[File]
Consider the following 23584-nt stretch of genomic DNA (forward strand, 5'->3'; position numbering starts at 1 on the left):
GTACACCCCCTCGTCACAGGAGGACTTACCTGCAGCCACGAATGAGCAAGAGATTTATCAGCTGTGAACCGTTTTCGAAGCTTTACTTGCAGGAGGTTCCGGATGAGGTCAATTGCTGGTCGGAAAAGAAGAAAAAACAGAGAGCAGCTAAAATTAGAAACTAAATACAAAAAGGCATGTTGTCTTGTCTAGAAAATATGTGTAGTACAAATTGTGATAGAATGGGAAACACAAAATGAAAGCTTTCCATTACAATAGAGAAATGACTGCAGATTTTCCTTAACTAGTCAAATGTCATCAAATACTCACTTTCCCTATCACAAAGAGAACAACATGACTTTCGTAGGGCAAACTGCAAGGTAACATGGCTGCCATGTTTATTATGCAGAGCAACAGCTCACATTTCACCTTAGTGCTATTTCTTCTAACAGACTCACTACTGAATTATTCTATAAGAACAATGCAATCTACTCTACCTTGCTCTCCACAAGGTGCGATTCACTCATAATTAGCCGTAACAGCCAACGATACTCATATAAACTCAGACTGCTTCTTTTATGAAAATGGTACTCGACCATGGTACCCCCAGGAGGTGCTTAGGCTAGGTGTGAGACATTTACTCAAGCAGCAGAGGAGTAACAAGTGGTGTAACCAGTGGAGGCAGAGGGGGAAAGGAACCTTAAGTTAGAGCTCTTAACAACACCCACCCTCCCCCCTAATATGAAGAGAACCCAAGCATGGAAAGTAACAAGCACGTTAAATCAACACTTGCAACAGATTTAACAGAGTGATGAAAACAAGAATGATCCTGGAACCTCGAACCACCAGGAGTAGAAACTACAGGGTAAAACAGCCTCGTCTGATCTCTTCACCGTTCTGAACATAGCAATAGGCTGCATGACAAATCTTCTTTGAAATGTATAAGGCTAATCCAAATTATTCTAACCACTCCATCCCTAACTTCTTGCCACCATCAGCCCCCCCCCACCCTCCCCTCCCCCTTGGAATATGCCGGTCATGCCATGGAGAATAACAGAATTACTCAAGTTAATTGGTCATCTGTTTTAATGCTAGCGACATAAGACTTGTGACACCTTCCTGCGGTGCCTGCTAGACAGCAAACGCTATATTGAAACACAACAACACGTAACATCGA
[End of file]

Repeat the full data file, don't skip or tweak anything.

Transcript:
Consider the following 23584-nt stretch of genomic DNA (forward strand, 5'->3'; position numbering starts at 1 on the left):
GTACACCCCCTCGTCACAGGAGGACTTACCTGCAGCCACGAATGAGCAAGAGATTTATCAGCTGTGAACCGTTTTCGAAGCTTTACTTGCAGGAGGTTCCGGATGAGGTCAATTGCTGGTCGGAAAAGAAGAAAAAACAGAGAGCAGCTAAAATTAGAAACTAAATACAAAAAGGCATGTTGTCTTGTCTAGAAAATATGTGTAGTACAAATTGTGATAGAATGGGAAACACAAAATGAAAGCTTTCCATTACAATAGAGAAATGACTGCAGATTTTCCTTAACTAGTCAAATGTCATCAAATACTCACTTTCCCTATCACAAAGAGAACAACATGACTTTCGTAGGGCAAACTGCAAGGTAACATGGCTGCCATGTTTATTATGCAGAGCAACAGCTCACATTTCACCTTAGTGCTATTTCTTCTAACAGACTCACTACTGAATTATTCTATAAGAACAATGCAATCTACTCTACCTTGCTCTCCACAAGGTGCGATTCACTCATAATTAGCCGTAACAGCCAACGATACTCATATAAACTCAGACTGCTTCTTTTATGAAAATGGTACTCGACCATGGTACCCCCAGGAGGTGCTTAGGCTAGGTGTGAGACATTTACTCAAGCAGCAGAGGAGTAACAAGTGGTGTAACCAGTGGAGGCAGAGGGGGAAAGGAACCTTAAGTTAGAGCTCTTAACAACACCCACCCTCCCCCCTAATATGAAGAGAACCCAAGCATGGAAAGTAACAAGCACGTTAAATCAACACTTGCAACAGATTTAACAGAGTGATGAAAACAAGAATGATCCTGGAACCTCGAACCACCAGGAGTAGAAACTACAGGGTAAAACAGCCTCGTCTGATCTCTTCACCGTTCTGAACATAGCAATAGGCTGCATGACAAATCTTCTTTGAAATGTATAAGGCTAATCCAAATTATTCTAACCACTCCATCCCTAACTTCTTGCCACCATCAGCCCCCCCCCACCCTCCCCTCCCCCTTGGAATATGCCGGTCATGCCATGGAGAATAACAGAATTACTCAAGTTAATTGGTCATCTGTTTTAATGCTAGCGACATAAGACTTGTGACACCTTCCTGCGGTGCCTGCTAGACAGCAAACGCTATATTGAAACACAACAACACGTAACATCGA